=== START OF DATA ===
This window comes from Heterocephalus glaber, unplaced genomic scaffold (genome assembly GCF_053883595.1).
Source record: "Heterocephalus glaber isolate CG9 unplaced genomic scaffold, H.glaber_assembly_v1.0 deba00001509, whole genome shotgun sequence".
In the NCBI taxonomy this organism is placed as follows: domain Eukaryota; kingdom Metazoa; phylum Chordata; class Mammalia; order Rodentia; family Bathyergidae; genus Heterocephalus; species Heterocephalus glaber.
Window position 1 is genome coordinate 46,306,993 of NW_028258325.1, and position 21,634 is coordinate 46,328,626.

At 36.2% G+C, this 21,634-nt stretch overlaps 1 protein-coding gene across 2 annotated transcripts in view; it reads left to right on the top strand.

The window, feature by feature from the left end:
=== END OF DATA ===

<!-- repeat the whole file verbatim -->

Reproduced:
This window comes from Heterocephalus glaber, unplaced genomic scaffold (genome assembly GCF_053883595.1).
Source record: "Heterocephalus glaber isolate CG9 unplaced genomic scaffold, H.glaber_assembly_v1.0 deba00001509, whole genome shotgun sequence".
In the NCBI taxonomy this organism is placed as follows: domain Eukaryota; kingdom Metazoa; phylum Chordata; class Mammalia; order Rodentia; family Bathyergidae; genus Heterocephalus; species Heterocephalus glaber.
Window position 1 is genome coordinate 46,306,993 of NW_028258325.1, and position 21,634 is coordinate 46,328,626.

At 36.2% G+C, this 21,634-nt stretch overlaps 1 protein-coding gene across 2 annotated transcripts in view; it reads left to right on the top strand.

The window, feature by feature from the left end: